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JohnHurt

sending std::vector to file

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I'm just starting out int STL and was wondering if it is possible to send a std::vector stream to a file. Then if you can read it back in in one go. something kind of like fwrite().

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Well, yyyeah..... you can do funky-cool stuff with std::copy and std::ostream_iterator and std::istream_iterator. Really, though, the easiest way to do it is just in a for-loop.

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this should illustrate how to do it:

#include <iostream>
#include <iterator>
#include <vector>
#include <fstream>

int main(void)
{
std::vector<int> v, w;
for(int i = 0; i != 10; ++i)
v.push_back( i);
//output to file
{
std::ofstream out( "out.txt");
std::copy( v.begin(), v.end(), std::ostream_iterator<int>( out, "\n"));
}
//read from file
{
std::ifstream in( "out.txt");
std::copy( std::istream_iterator<int>( in), std::istream_iterator<int>(), std::back_inserter( w));
}
//output
std::copy( v.begin(), v.end(), std::ostream_iterator<int>( std::cout, " "));
endl( std::cout);
std::copy( w.begin(), w.end(), std::ostream_iterator<int>( std::cout, " "));
}

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Ah yes, what I should have said is that I want it to be written out as a chunk of binary, so that i can read the vector straight back in in one lump. But i suppose, thinking about it, that it wouldn't work with something dynamic like a vector.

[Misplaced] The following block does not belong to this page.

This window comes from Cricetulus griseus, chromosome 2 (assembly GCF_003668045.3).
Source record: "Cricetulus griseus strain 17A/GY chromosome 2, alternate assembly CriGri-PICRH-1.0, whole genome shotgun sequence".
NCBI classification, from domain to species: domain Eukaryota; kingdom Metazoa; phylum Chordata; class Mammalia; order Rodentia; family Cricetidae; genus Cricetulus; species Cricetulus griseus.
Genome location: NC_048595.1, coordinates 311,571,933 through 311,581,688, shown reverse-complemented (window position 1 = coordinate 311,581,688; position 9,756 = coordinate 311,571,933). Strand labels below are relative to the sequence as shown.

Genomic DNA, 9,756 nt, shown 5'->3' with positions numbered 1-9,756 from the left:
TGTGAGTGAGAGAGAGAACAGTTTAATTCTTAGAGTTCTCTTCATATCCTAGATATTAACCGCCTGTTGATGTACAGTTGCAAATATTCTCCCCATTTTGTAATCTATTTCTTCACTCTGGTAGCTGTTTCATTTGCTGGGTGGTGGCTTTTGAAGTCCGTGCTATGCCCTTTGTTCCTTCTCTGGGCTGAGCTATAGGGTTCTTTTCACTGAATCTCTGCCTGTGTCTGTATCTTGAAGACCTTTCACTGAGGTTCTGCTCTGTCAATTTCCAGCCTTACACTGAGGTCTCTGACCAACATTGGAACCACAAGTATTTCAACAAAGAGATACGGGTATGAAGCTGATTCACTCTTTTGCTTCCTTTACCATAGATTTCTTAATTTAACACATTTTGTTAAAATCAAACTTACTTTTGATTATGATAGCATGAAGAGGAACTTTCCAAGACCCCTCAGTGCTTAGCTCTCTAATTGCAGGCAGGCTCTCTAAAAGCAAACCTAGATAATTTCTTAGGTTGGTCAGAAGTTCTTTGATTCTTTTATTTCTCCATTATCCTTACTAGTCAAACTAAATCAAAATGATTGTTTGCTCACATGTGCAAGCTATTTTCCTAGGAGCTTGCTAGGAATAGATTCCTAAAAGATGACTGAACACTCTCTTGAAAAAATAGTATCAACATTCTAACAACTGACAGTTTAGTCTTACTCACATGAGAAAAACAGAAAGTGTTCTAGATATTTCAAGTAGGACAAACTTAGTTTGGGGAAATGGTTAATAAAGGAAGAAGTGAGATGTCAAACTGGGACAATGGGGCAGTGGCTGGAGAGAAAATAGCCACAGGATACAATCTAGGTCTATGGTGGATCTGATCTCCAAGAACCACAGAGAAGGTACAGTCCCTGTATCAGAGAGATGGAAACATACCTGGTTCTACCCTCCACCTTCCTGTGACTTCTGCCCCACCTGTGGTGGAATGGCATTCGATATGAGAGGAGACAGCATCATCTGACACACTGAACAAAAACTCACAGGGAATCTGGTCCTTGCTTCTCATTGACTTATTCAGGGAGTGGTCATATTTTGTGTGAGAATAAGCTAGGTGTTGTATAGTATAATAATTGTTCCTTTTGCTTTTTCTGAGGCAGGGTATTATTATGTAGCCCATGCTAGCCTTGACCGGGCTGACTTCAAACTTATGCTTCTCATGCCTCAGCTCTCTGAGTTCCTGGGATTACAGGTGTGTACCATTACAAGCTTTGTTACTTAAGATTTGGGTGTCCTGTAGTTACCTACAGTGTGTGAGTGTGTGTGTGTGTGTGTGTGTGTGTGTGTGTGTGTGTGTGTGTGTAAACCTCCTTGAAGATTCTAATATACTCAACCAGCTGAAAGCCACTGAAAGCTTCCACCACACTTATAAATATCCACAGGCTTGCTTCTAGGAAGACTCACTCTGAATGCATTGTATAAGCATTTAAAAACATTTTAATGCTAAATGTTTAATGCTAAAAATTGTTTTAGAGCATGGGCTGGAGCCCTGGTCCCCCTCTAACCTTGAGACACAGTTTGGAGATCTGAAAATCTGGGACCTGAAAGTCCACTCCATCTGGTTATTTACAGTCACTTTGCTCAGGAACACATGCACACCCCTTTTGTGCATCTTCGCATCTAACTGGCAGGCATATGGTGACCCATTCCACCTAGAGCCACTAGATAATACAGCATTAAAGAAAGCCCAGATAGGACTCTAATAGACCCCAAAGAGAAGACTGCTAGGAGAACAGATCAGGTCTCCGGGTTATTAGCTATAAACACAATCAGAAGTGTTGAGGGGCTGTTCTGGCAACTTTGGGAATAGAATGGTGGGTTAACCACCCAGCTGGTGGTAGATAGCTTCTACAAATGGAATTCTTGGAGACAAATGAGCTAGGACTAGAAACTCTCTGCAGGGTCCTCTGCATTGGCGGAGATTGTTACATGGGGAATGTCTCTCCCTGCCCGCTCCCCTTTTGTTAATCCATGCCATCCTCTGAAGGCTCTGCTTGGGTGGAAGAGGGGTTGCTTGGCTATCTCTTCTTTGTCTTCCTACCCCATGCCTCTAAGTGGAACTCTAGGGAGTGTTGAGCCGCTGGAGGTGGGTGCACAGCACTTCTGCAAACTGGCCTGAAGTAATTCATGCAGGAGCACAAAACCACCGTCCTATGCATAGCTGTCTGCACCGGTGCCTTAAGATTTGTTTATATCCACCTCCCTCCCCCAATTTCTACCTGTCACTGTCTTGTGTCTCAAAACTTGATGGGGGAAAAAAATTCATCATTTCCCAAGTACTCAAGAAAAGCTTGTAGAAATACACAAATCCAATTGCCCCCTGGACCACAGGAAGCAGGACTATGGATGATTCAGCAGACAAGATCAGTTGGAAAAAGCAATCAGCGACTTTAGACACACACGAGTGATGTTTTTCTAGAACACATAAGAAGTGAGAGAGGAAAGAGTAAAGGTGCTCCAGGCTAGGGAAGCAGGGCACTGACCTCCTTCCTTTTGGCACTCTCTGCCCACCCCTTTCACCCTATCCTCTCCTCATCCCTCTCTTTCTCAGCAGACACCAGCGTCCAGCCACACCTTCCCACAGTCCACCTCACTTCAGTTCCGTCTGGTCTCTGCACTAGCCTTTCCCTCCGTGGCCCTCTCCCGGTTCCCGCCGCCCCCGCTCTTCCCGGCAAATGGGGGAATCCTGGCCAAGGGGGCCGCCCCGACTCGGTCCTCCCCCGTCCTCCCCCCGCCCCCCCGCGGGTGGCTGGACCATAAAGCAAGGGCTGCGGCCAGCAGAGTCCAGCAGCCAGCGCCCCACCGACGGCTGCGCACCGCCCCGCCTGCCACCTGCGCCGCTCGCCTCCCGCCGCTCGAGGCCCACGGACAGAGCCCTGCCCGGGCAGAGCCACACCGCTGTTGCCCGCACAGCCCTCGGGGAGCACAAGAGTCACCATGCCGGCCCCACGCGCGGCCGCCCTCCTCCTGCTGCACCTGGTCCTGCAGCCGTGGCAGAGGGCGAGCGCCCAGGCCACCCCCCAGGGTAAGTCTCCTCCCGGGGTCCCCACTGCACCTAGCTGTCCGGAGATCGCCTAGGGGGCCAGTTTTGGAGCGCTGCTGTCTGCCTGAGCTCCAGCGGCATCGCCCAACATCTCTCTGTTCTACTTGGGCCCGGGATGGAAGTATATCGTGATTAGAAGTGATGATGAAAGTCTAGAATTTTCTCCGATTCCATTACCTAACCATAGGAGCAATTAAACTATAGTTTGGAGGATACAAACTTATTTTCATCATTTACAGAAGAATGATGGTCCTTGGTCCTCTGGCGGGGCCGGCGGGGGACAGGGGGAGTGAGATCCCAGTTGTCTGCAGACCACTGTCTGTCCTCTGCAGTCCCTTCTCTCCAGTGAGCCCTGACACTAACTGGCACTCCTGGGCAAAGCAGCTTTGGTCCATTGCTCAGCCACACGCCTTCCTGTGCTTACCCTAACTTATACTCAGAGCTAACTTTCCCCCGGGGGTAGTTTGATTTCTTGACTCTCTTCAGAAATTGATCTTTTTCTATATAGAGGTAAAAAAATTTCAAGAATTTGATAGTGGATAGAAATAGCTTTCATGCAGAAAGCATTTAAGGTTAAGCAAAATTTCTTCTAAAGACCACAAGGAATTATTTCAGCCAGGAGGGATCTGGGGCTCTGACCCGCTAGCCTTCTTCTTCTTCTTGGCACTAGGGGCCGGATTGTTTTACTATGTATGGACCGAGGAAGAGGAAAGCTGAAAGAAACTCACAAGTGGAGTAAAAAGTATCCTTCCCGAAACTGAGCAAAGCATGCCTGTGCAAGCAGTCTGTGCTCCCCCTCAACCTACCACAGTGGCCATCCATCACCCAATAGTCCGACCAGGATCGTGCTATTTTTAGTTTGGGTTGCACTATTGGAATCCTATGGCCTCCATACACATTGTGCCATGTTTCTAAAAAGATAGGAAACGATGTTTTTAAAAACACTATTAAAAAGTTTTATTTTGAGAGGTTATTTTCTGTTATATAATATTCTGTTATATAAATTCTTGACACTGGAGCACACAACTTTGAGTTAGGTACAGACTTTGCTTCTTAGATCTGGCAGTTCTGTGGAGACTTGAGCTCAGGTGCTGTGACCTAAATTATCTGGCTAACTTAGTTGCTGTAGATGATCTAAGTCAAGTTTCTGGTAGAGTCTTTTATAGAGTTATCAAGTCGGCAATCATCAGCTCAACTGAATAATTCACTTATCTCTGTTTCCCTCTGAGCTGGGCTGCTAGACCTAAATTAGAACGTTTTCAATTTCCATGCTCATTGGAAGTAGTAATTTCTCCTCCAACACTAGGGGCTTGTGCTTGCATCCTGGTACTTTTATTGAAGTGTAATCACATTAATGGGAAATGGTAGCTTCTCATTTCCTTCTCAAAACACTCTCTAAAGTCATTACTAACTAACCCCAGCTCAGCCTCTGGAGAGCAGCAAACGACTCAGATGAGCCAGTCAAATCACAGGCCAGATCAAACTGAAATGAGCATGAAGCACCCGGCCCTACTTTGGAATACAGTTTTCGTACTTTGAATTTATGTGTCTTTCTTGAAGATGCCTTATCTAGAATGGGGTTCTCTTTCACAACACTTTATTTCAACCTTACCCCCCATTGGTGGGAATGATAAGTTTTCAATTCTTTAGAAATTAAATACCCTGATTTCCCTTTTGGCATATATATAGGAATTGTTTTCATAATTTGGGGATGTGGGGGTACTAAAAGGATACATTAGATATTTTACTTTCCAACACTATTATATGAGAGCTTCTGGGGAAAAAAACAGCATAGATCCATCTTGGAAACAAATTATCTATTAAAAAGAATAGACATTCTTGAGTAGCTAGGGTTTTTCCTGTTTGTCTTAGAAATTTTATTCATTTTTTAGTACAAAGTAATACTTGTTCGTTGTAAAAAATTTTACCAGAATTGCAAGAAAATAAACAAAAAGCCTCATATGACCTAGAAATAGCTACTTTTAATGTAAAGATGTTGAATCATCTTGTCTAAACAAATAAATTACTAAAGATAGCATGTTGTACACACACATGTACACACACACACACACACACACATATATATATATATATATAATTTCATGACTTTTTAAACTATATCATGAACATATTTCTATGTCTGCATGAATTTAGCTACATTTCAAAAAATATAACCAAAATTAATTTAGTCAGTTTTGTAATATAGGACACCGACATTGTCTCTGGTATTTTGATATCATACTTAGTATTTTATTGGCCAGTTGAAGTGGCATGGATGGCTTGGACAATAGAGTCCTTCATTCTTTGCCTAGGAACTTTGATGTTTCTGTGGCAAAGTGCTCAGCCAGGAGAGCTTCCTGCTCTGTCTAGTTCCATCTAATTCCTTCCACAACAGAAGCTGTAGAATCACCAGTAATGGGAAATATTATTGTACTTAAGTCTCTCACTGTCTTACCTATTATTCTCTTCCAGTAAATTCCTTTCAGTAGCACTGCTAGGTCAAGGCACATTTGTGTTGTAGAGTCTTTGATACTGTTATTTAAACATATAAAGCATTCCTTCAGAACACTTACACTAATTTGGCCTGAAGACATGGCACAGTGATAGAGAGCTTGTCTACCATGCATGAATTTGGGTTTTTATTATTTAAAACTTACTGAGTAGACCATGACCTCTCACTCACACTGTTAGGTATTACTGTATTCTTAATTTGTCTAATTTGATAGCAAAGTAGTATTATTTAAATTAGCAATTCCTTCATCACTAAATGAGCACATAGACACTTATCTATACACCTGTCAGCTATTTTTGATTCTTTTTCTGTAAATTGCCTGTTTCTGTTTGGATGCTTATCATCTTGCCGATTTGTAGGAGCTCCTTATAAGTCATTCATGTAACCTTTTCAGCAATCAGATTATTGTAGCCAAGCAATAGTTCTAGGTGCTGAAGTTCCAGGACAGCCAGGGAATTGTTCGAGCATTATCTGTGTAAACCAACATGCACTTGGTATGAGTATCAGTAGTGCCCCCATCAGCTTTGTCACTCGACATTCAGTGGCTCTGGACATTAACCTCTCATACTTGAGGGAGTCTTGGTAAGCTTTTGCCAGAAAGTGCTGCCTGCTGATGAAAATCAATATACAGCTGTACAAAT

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boost::serialization can serialize stl containers in and out of files with one line of code, even handles pointers and actually saves the data pointed to.

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I think its best to provide a serial read and write to the class you store in the vector. As well as a way to know how many elements are in the file.


class myclass
{
read( std::ifstream& file )
{
file.read( (char*)i, sizeof(i) );
}
write( std::ofstream& file )
{
file.write( (char*)i, sizeof(i) );
}
int i;
}

void writing()
{
std::vector<myclass> vecmyclass;
std::ofstream file( "myclass.dat", std::ios::binary );
vecmyclass::size_type size = vecmyclass.size();
file.write( &size, sizeof(vecmyclass::size_type) );
for( vecmyclass::const_iterator i = vecmyclass.begin();
i<vecmyclass.end() ; ++i )
{
i.write( file );
}
}

void reading()
{
std::vector<myclass> vecmyclass;
std::ifstream file( "myclass.dat", std::ios::binary );
vecmyclass::size_type size;
file.read( &size, sizeof(vecmyclass::size_type) );
vecmyclass.resize( size );
for( vecmyclass::const_iterator i = vecmyclass.begin();
i<vecmyclass.end() ; ++i )
{
i.read( file );
}
}



For built in types like int just use the write method of the ofstream.

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Quote:
Original post by DrEvil
boost::serialization can serialize stl containers in and out of files with one line of code, even handles pointers and actually saves the data pointed to.


I'd like to second this, and boost is popular enough that you don't need to feel guilty using it's serialization, even professionally. Many boost features are even being added to the next C++ standard from what I hear.

Serialization with boost.
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